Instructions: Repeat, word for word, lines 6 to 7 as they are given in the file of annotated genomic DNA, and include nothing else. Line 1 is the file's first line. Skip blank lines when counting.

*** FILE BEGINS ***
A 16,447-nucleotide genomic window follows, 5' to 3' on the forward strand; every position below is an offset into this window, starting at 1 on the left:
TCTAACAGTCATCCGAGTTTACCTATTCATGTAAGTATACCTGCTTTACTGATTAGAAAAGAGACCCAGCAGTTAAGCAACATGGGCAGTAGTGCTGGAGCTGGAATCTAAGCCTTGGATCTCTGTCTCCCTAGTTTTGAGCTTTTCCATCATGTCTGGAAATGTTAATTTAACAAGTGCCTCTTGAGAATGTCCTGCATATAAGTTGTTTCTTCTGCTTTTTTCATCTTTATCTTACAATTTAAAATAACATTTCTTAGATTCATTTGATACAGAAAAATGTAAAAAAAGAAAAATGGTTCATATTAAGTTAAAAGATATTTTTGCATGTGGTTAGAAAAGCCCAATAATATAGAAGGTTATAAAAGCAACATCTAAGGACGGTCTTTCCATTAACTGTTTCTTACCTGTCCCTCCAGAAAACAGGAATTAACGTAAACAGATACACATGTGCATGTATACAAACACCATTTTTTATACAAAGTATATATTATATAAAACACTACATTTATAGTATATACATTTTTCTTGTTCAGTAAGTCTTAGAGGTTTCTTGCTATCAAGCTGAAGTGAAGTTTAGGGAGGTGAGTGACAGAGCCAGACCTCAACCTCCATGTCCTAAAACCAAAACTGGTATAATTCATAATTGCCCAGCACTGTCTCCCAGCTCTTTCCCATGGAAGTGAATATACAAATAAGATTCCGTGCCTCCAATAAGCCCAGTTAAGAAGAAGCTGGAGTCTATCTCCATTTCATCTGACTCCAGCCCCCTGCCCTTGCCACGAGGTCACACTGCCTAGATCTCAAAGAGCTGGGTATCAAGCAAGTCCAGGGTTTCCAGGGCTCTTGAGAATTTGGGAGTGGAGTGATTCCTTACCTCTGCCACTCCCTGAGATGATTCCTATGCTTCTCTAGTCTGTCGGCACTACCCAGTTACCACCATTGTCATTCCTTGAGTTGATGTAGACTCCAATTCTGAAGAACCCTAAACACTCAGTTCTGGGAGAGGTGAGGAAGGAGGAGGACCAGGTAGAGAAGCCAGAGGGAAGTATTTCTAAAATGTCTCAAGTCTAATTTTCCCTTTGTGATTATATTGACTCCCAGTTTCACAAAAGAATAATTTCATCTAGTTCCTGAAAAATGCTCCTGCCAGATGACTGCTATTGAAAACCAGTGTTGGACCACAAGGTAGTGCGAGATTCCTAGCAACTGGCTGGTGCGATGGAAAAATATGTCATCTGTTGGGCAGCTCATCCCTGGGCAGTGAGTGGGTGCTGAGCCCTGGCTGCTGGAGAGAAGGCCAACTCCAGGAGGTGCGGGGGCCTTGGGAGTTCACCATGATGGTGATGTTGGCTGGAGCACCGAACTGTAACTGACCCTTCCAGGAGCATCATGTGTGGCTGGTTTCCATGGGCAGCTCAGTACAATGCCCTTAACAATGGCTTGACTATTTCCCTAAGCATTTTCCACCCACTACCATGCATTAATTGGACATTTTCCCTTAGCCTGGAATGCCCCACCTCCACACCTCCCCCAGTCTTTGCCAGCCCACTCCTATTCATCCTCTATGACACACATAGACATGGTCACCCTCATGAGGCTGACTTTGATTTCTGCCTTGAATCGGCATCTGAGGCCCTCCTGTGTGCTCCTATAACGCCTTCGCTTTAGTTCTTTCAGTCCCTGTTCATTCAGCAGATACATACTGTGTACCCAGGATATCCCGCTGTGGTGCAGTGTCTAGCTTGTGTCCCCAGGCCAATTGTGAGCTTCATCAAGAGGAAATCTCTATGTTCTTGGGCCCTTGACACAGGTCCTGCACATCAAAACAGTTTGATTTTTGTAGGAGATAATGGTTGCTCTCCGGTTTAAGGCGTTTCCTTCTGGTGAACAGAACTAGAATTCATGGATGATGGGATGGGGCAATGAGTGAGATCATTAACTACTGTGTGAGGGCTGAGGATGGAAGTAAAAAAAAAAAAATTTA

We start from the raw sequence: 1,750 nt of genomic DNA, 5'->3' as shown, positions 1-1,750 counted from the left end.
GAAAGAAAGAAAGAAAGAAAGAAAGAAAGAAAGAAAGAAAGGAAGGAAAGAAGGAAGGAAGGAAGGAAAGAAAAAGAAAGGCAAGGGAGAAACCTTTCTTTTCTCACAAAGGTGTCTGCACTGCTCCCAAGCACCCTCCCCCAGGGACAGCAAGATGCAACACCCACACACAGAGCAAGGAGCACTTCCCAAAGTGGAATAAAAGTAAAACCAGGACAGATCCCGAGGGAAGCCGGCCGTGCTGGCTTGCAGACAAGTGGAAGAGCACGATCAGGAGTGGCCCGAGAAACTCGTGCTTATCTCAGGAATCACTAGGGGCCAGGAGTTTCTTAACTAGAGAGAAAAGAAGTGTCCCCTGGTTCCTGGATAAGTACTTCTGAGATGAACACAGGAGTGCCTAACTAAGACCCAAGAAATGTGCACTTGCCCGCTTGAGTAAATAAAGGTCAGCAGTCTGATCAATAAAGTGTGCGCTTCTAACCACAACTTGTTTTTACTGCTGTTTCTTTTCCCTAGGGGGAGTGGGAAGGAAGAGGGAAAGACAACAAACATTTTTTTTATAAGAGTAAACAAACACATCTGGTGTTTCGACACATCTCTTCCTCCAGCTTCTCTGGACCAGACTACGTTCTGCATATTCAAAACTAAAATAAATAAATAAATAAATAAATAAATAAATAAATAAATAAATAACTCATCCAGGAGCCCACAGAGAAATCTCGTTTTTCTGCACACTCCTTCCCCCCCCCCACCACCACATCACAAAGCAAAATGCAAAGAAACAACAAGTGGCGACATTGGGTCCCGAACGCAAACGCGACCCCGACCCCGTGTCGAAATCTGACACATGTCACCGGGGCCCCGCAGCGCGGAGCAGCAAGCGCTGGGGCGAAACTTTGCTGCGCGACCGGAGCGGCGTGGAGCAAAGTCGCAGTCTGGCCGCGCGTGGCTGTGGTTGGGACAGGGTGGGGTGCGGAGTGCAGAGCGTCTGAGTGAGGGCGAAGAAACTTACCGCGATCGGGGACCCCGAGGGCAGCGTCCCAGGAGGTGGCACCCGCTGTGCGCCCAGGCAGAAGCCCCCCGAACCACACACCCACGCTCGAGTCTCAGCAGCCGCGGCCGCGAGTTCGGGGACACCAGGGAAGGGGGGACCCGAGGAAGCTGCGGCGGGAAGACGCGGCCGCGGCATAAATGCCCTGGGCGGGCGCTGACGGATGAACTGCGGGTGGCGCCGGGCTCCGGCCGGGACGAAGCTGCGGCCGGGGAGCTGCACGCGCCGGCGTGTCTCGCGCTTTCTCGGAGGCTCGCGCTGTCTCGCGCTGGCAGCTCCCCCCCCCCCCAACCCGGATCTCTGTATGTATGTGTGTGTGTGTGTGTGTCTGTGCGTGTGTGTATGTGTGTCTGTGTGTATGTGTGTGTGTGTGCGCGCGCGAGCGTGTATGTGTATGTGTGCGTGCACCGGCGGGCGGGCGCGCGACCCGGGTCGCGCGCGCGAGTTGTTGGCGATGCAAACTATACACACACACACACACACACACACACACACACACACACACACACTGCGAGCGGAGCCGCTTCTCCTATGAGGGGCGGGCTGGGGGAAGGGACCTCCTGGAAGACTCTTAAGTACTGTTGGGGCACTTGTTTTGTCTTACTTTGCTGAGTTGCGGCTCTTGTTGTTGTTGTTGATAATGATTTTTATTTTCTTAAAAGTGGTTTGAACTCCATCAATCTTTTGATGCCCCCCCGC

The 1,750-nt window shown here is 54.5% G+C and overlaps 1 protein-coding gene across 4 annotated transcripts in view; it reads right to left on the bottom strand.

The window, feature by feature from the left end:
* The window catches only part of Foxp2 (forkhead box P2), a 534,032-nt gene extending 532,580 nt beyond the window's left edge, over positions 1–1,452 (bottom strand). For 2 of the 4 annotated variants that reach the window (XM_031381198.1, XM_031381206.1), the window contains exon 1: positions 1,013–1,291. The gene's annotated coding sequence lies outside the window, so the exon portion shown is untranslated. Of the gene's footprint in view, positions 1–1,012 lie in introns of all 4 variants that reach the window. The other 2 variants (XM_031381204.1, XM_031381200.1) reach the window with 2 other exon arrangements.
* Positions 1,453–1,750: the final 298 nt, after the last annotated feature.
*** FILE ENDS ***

The window, feature by feature from the left end:
* The window catches only part of Foxp2 (forkhead box P2), a 534,032-nt gene extending 532,580 nt beyond the window's left edge, over positions 1–1,452 (bottom strand). For 2 of the 4 annotated variants that reach the window (XM_031381198.1, XM_031381206.1), the window contains exon 1: positions 1,013–1,291. The gene's annotated coding sequence lies outside the window, so the exon portion shown is untranslated. Of the gene's footprint in view, positions 1–1,012 lie in introns of all 4 variants that reach the window. The other 2 variants (XM_031381204.1, XM_031381200.1) reach the window with 2 other exon arrangements.